My Lords, experience has shown that the word "federalism" often means different things to different people. Definitions can also change over time. The Government are interested in the substance of Europe's constitutional arrangements rather than the label. My right honourable friend the Prime Minister has described Europe as a union of,
"free, independent sovereign nations who choose to pool that sovereignty in pursuit of their own interests and the common good, achieving more together than we can achieve alone".
My Lords, I thank my noble friend for that Answer. At least we do have a definition from the Prime Minister. Has my noble friend seen the definition in the Oxford English Dictionary, where, effectively, "federalism" is described as a union of member states receiving more power from the centre? Although, as my noble friend said, many people will take different views, in practice the bogey word as used by some should be eliminated from our vocabulary. We are talking about something which, I am happy to hear, my right honourable friend the Prime Minister described as a union of independent member states. If that is the case, can we now make it quite clear that it is not a word about which we should worry but about which we should, indeed, be proud?
My Lords, the good fairy was obviously sitting on my shoulder yesterday evening when I said to officials that we should look up what the Oxford English Dictionary states is the definition of "federal". I do not know whether my noble friend and I are using different copies of that august work, but I am told that the Oxford English Dictionary defines "federal" as,
"Of or pertaining to, or of the nature of, that form of government in which two or more states constitute a political unity while remaining more or less independent with regard to their internal affairs".
I think that sums it up rather well.
My Lords, does the Minister agree that the definition of "federalism" from the Prime Minister cannot be made to fit with the EU's ambitions for a written constitution in the shape of the Charter of Fundamental Rights; for an EU federal legal order in the shape of corpus juris; and, above all, for the EU's ambition that it should be given legal personality? If so, will the Government repudiate these aims of the European Union and veto them if necessary?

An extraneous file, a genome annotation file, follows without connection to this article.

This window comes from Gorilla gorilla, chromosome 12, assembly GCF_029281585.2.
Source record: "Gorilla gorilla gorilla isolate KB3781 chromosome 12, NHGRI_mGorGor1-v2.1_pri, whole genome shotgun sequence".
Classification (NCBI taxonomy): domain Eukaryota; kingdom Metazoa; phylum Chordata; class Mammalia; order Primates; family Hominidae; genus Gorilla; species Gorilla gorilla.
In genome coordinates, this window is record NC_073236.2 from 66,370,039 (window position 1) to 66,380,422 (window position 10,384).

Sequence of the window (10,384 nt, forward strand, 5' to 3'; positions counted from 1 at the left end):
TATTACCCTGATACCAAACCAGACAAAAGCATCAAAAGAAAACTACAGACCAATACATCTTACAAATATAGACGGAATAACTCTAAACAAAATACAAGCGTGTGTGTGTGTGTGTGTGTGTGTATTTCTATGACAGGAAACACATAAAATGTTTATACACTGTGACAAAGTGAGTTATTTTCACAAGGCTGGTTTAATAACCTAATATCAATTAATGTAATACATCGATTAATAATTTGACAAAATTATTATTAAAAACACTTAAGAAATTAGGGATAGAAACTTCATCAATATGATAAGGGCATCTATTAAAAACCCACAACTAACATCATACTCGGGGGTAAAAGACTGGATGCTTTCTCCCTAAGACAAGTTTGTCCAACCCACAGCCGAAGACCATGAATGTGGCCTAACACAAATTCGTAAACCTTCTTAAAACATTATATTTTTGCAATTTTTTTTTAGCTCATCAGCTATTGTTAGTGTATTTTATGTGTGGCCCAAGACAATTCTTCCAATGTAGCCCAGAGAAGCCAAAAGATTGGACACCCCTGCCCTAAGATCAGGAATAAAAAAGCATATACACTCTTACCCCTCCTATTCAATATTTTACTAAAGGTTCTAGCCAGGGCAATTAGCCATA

My Lords, I am sure that the noble Lord does not expect for a single moment that I will take issue on this important question with my right honourable friend the Prime Minister. As to the question of a constitution, I return to the point made by my noble friend Lord Barnett—it is not a question of the label that matters but what we are doing. There is a clear case for a statement of principles for the European Union to establish what should be done at European level and what should be left to member states at national, regional and local levels. The statement could be set out in plain language, in accordance with subsidiarity and proportionality—a point dear to the heart of the noble Lord, Lord Pearson of Rannoch—and set a clear line between what is done by the EU and what is done by member states. That is what we are about. It is on the question of the statement of principles that the Government are working.
My Lords, does the Minister agree that there is little point in deciding whether the European Union is technically a federation, a confederation or something in between? Does she further agree that it needs a governing instrument and that it makes very little difference whether or not that is called a "constitution"?
My Lords, that is the point I was endeavouring to make. The question of a statement of principles lies at the heart of what we are trying to pursue. I applaud the setting up of the European convention. We had a lengthy and exciting debate in your Lordships' House on this issue when we discussed the Nice treaty. We need to address the questions of how we can make the European Union better understood; how we can make it more democratically accountable—a point to which your Lordships often return during our discussions on this matter—and how we can make the European Union more effective. That is what we are trying to pursue through the convention.
My Lords, we will have the opportunity to discuss how we pursue subsidiarity through the convention. There has been a great deal of concern and interest about this matter in the House. I stress that the question of subsidiarity is a two-way street. That is implied by the very word. It is the principle whereby the European Union acts only where it can add value at an EU level to the legislation under discussion. We have a genuine opportunity in the upcoming convention, on which discussions began on 28th February, to discuss the very issues which the noble Lord, Lord Monson, and many other noble Lords wish to take further.